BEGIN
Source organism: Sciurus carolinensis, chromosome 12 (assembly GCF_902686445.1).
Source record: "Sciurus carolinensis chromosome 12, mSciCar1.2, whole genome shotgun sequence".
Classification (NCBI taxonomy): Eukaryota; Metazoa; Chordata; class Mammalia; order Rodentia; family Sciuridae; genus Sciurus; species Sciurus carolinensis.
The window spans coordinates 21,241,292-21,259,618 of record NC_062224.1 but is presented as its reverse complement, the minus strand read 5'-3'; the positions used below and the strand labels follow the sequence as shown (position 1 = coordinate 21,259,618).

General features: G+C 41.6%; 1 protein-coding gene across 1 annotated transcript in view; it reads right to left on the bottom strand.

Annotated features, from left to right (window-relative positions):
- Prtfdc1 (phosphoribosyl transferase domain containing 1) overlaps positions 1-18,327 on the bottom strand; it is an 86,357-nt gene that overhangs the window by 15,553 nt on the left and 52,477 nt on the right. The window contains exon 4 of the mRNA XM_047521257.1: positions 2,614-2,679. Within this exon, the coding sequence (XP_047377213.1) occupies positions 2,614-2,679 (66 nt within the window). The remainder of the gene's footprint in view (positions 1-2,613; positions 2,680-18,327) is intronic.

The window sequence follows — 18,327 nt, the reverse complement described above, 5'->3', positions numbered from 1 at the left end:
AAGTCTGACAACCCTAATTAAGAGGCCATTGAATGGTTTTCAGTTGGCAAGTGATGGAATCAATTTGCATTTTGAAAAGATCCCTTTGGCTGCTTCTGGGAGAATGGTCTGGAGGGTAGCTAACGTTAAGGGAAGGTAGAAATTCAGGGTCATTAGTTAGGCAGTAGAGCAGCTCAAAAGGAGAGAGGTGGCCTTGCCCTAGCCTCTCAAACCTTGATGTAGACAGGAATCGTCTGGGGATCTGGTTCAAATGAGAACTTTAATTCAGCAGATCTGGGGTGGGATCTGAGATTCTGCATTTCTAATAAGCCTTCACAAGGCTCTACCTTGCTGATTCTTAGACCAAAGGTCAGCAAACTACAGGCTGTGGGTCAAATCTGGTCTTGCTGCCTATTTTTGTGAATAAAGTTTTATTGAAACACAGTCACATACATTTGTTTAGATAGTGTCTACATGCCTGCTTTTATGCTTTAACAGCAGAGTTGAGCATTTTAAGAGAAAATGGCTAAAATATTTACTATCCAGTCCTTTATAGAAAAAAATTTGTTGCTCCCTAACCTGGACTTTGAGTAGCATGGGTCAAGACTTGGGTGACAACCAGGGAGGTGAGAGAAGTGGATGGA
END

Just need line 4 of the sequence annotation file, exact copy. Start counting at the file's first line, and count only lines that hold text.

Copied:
The window spans coordinates 21,241,292-21,259,618 of record NC_062224.1 but is presented as its reverse complement, the minus strand read 5'-3'; the positions used below and the strand labels follow the sequence as shown (position 1 = coordinate 21,259,618).